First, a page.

- 17. Kjos SA,Snowden KF,Craig TM,Lewis B,Ronald N,et al. (2008) Distribution and characterization of canine Chagas disease in Texas. Veterinary Parasitology 152: 249–256.
- 18. Paredes EA,Valdéz-Miranda J,Nogueda Torres B,Alejandre-Aguilar R,Cannet Romero R (2001) Vectorial importance of triatomine bugs (Hemiptera:Reduviidae) in Guaymas, Mexico. Revista Latinamericana de Microbiologíca 43: 119–122.
- 19. Schiffler RJ,Mansur GP,Navin TR,Limpakarnjanarat K (1984) Infectious Chagas disease (American trypanomiasis) in California. Journal of the American Medical Association 251: 2983–2984.
- 20. Herwaldt BL,Grijalva MJ,Newsome AL,McGhee CR,Powell MR,et al. (2000) Use of polymerase chain reaction to diagnose the fifth reported US case of autochthonous transmission of Trypansoma cruzi, in Tennessee, 1998. Journal of Infectious Diseases 181: 395–399.
- 21. Cimo P,Luper W,Scouros M (1993) Transfusion-associated Chagas disease in Texas: Report of a case. Texas Medicine 89: 48–50.
- 22. Gürtler EG,Segura EL,Cohen JE (2003) Congenital transmission of Trypanosoma cruzi in Argentina. Emerging Infectious Diseases 9: 29–32.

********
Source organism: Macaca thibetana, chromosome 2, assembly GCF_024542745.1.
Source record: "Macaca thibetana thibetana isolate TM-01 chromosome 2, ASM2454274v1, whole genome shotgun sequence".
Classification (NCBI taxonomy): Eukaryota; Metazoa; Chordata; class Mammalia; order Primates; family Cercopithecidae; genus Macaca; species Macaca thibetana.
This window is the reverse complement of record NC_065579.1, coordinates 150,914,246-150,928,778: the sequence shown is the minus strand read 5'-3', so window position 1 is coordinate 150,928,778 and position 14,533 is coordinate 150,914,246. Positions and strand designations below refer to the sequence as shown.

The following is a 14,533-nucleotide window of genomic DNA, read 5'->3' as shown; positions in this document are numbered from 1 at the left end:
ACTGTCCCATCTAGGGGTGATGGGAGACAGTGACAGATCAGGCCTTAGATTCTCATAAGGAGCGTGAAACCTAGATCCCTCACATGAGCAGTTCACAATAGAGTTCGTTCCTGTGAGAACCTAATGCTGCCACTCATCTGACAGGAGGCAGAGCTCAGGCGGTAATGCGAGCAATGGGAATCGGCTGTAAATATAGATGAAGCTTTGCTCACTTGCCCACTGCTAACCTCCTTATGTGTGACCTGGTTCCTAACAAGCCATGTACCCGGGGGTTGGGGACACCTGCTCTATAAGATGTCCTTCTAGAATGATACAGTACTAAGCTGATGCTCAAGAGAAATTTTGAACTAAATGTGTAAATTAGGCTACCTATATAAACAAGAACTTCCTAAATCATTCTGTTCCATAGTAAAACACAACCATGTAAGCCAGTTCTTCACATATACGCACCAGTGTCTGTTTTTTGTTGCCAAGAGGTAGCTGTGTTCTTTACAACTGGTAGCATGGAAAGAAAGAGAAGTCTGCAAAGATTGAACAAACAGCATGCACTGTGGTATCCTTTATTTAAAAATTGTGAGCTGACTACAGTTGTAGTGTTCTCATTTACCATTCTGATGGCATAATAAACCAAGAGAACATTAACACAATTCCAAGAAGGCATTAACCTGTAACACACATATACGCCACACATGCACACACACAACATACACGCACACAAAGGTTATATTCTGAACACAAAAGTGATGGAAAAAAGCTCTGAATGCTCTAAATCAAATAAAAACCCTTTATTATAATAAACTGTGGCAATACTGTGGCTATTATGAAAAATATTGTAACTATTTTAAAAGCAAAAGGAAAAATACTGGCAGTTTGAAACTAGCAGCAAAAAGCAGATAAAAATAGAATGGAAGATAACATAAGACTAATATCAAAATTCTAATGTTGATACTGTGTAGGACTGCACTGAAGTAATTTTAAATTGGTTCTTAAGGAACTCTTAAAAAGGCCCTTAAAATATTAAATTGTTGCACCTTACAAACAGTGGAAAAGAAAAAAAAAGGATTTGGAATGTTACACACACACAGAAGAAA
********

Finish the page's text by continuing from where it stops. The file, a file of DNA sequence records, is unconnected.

- 23. Camargo EP (2009) Perspectives of vaccination in Chagas disease revisited. Memórias do Instituto Oswaldo Cruz 104(S1): 275–280.
- 24. Ikenga JO,Richerson JV (1984) Trypanosoma cruzi (Chagas) (Protozoa: Kinetoplastida: Trypanosomatidae) in invertebrate and vertebrate hosts from Brewster County in Trans–Pecos Texas. Journal of Economic Entomology 77: 126–129.
- 25. Beard CB,Young DG,Butler JF,Evans DA (1988) First isolation of Trypanosoma cruzi from a wild–caught Triatoma sanguisuga (LeConte) (Hemiptera: Triatominae in Florida, U.S.A. Journal of Parasitology 74: 343–344.
- 26. Phillips SJ,Dudík M (2008) Modeling of species distributions with Maxent: new extensions and a comprehensive evaluation. Ecography 31: 161–175.
- 27. Ibarra-Cerdaña CN,Sánchez-Cordero V,Peterson AT,Ramsey JM (2009) Ecology of North American Triatominae. Acta Tropica 110: 178–186.
- 28. Soberón J,Peterson AT (2005) Interpetation of models of ecological niches and species' distributional areas. Biodivdersity Informatics 2: 1–10.
- 29. Peterson AT (2008) Biogeography of disease: a framework for analysis. Naturwissenschaften 95: 483–491.
- 30. Moffett A,Shackelford N,Sarkar S (2007) Malaria in Africa: Vector species niche models and relative risk maps. PLoS ONE 2: e824.
- 31. González C,Wang O,Strutz SE,González-Salazar C,Sánchez-Cordero V,et al. (2010) Climate change and risk of leishmaniasis in north america: Predictions from ecological niche models of vector and reservoir species. PLoS Negl Trop Dis 4: e585.
- 32. Wood SF (1952) Mammal blood parasite records from southwestern United States and Mexico. Journal of Pediatrics 38: 85–86.
- 33. Burkholder J,Allison T,Kelly V (1980) Trypanosoma cruzi (Chagas) (Protozoa: Kinetoplastida) in invertebrate, reservoir, and human hosts of the lower Rio Grande valley of Texas. Journal of Parasitology 66: 305–311.